On the heels of the Mueller report concluding there was no collusion between the Trump campaign and Russia, President Trump is arguably having his “best week.” But reviving the health-care debate may derail it, Fox News politics editor Chris Stirewalt said Wednesday.
In a sharp policy piviot, the Department of Justice declared it would move forward to eliminate President Obama’s signature legislation, the Affordable Care Act (ACA), after a court deemed it unconstitutional.
During Wednesday's All-Star panel segment on Fox News' "Special Report with Bret Baier," Stirewalt -- along with National Journal politics editor Josh Kraushaar and national security analyst Morgan Ortagus -- weighed in on the political ramifications of Trump’s renewed fight against the ACA, also known as ObamaCare.
Stirewalt declared that this was a “good week” for the Republican Party and the “best week of Donald Trump’s presidency” because of the positive outcomes of the Mueller report.
“To dive into this in this way is not politically savvy for one simple reason: ObamaCare is popular,” Stirewalt told the panel. “It’s above 50 percent and people are generally satisfied. Quinnipiac polling this week was absolutely clear: People want status quo, don’t take away what we got and that’s exactly what Republicans are talking about.”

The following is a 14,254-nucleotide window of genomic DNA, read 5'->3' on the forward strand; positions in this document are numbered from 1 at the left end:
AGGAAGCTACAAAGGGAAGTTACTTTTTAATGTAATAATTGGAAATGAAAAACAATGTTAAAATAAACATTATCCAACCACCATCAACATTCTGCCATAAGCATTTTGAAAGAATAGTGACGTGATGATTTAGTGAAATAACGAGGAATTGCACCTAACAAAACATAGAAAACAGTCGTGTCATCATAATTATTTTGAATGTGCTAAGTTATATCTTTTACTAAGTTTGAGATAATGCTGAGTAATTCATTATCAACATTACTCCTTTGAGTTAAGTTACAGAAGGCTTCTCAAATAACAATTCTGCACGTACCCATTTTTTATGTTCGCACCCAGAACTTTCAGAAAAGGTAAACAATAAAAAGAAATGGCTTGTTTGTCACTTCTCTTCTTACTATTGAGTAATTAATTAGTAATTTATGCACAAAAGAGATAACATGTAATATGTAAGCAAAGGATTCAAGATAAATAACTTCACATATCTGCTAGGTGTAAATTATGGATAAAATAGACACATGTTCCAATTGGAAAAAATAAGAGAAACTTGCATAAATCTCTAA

Kraushaar agreed, calling a battle over ObamaCare a potentially “self-inflicting wound” for President Trump because health care is the “one issue that has dogged Republicans.”
“Voters, both Republicans and Democrats, are incrementalists. They’re looking at the party that isn’t gonna disrupt the status quo more. And you have a lot of Democrats talking about single payer, talking about a lot of really radical proposals on the presidential campaign trail,” Kraushaar said. “Well, here you have Trump now saying ‘I just want to rip up ObamaCare and I’m gonna support this court ruling.’ So you have a lot of congressional Republicans really scratching their heads.”
Meanwhile, Ortagus said Republicans “shouldn’t be running away from health care at all,” pointing to how the 2018 midterms were about that issue and not Mueller's Russia investigation.
“Make this entire election about federalism versus socialism," she added, looking ahead to 2020, "and when you do that, that plays into the broader themes."